Well, I write from my life experiences. You know, coming from a foster home and feeling kind of worthless about myself, and feeling like, “What am I good at in life?” I was able to take, once again, my negative with relationships and…put it into something positive. And I found out that I’m a good writer. “Demolition Girl” happens to be about teenage suicide and I try to incorporate my past experience in a way where people can relate and they can listen to that song and be like, “Oh yeah, I’ve been there” or “I’ve done that.” Because a lot of times when I was really young, I had good music and that was all I had. It was, like, my comfort. So, if I can affect one person like that, and they can listen to my music and they can be like, “Yeah, I was there, and I can relate, and I can feel better about myself,” then that’s wonderful.
Can you tell me a little bit more about growing up as a foster kid—I’m a foster parent myself to two teenage boys.
Oh, that’s great that you’ve done that. It takes a really big heart to do that.
I know it’s a really difficult position to be in—in foster care as a teenager. There are so many different pitfalls to it.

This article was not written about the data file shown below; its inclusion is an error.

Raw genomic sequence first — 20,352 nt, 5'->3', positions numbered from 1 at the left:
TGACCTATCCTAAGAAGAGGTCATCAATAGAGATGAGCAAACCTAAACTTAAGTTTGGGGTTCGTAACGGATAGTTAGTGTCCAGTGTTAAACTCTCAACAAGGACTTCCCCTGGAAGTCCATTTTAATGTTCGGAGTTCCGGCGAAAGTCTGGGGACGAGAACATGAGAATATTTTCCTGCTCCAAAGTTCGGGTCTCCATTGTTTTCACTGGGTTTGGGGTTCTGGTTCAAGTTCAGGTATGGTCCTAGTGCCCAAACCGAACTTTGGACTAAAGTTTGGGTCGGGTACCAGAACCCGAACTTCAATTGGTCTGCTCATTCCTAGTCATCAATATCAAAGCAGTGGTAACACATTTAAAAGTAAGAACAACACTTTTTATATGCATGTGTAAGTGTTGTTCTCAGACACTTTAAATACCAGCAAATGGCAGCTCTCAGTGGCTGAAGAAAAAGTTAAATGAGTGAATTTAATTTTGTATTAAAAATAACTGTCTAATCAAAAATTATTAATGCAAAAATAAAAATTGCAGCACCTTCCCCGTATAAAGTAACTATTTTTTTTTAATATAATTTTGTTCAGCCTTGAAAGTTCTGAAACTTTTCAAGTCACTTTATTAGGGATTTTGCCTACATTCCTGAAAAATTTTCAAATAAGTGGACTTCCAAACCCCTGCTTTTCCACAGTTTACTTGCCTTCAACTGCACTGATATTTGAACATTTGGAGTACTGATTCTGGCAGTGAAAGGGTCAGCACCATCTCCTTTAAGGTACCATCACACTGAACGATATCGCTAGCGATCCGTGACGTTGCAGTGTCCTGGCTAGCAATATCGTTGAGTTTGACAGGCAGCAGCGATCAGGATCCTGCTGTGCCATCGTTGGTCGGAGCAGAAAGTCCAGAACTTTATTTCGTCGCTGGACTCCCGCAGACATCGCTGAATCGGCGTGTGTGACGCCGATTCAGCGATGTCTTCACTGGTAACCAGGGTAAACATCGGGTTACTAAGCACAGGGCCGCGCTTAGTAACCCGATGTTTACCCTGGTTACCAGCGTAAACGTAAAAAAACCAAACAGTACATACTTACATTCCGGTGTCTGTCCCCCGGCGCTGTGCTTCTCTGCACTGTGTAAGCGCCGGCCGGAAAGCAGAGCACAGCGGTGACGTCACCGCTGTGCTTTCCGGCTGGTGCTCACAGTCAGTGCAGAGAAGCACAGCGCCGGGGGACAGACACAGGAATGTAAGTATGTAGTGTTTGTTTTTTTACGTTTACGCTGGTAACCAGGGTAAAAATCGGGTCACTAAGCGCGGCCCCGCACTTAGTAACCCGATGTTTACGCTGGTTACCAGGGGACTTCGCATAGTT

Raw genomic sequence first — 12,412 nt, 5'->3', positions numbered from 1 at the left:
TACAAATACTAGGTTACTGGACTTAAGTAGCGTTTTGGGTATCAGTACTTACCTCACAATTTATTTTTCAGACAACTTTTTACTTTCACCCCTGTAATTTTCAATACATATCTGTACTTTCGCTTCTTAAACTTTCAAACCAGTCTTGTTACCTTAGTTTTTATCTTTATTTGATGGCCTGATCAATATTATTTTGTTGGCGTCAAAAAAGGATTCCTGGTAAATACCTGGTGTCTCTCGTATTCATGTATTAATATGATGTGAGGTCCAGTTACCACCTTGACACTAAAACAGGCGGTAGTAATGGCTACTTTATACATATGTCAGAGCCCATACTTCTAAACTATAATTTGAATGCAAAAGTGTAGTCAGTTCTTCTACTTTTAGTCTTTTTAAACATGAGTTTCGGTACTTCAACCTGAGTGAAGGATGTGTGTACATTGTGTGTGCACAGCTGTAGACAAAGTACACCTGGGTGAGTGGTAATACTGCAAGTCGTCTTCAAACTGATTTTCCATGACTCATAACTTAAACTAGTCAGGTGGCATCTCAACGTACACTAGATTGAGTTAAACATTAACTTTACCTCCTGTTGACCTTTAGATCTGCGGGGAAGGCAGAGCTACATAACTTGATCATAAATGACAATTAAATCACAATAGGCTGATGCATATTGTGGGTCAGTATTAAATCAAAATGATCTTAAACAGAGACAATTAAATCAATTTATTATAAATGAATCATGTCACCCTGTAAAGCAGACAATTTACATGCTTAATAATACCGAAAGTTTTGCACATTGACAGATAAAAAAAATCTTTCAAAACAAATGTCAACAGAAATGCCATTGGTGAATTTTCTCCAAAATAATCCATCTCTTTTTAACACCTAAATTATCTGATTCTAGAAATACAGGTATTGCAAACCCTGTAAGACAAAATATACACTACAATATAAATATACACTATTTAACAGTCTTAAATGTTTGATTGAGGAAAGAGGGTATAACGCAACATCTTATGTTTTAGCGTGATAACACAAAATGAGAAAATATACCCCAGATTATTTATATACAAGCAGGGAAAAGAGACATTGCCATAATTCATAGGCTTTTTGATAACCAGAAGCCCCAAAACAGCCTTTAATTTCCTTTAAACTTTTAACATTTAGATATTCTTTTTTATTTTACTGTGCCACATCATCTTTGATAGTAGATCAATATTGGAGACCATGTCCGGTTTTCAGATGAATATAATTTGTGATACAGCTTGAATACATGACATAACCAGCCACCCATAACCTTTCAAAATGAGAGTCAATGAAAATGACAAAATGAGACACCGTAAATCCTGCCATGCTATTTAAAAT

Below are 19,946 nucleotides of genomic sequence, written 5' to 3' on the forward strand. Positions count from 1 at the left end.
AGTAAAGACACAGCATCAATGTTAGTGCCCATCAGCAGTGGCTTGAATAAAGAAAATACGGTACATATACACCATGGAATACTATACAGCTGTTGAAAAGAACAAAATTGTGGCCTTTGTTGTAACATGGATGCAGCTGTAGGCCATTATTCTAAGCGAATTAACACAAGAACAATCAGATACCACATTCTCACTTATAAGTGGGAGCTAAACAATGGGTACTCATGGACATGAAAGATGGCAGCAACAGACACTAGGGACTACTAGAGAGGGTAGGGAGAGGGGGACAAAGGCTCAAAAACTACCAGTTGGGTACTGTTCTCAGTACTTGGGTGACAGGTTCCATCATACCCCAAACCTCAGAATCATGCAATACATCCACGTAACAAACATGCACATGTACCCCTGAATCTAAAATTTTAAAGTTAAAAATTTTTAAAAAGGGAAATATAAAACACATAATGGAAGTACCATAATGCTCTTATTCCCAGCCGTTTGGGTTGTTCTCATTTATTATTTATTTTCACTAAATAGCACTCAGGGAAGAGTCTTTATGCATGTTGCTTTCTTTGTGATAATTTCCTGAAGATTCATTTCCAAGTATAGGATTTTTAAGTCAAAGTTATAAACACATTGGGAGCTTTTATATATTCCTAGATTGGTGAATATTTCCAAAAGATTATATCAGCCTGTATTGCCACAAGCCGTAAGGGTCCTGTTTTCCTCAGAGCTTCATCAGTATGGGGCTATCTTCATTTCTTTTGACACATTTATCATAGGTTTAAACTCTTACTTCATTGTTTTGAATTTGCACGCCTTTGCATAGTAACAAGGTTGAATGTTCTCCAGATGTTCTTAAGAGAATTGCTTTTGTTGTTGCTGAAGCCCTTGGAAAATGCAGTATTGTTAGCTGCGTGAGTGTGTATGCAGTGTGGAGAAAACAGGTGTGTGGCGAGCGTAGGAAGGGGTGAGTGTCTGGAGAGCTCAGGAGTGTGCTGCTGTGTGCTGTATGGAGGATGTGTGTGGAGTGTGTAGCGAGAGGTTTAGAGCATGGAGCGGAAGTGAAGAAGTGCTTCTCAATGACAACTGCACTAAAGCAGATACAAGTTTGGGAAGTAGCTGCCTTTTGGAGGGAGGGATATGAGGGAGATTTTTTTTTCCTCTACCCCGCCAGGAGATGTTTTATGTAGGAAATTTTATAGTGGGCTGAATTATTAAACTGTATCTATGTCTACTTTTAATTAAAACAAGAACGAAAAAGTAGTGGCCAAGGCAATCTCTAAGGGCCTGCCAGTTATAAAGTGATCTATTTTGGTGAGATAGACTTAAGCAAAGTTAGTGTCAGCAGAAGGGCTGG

Yeah, my situation wasn’t good. I was in a foster home where there was a lot of neglect going on, hence the reason I was left alone so much; that’s when I actually started singing—right when I was able to walk. So, that was all I had. I would sing, I would make things up and sing. Basically, it was a lot of neglect, it was a lot of things that were going on in the house that were just horrible—it was like a living nightmare. But, I take the positive from it because that’s made me who I am today—a better person, someone who really appreciates the little things and stuff like being around good people. Sometimes when I sit back and I kind of analyze my life from where I come from—from a mother that physically beat me, to a foster home where I was sexually abused, and neglected…not having a parent for all of those years and then going into an adoptive home that was very narrow-minded and conservative and being the person I am today, I’m really proud of myself for once that I really didn’t let it affect me and really came out about things, and I’m definitely happy.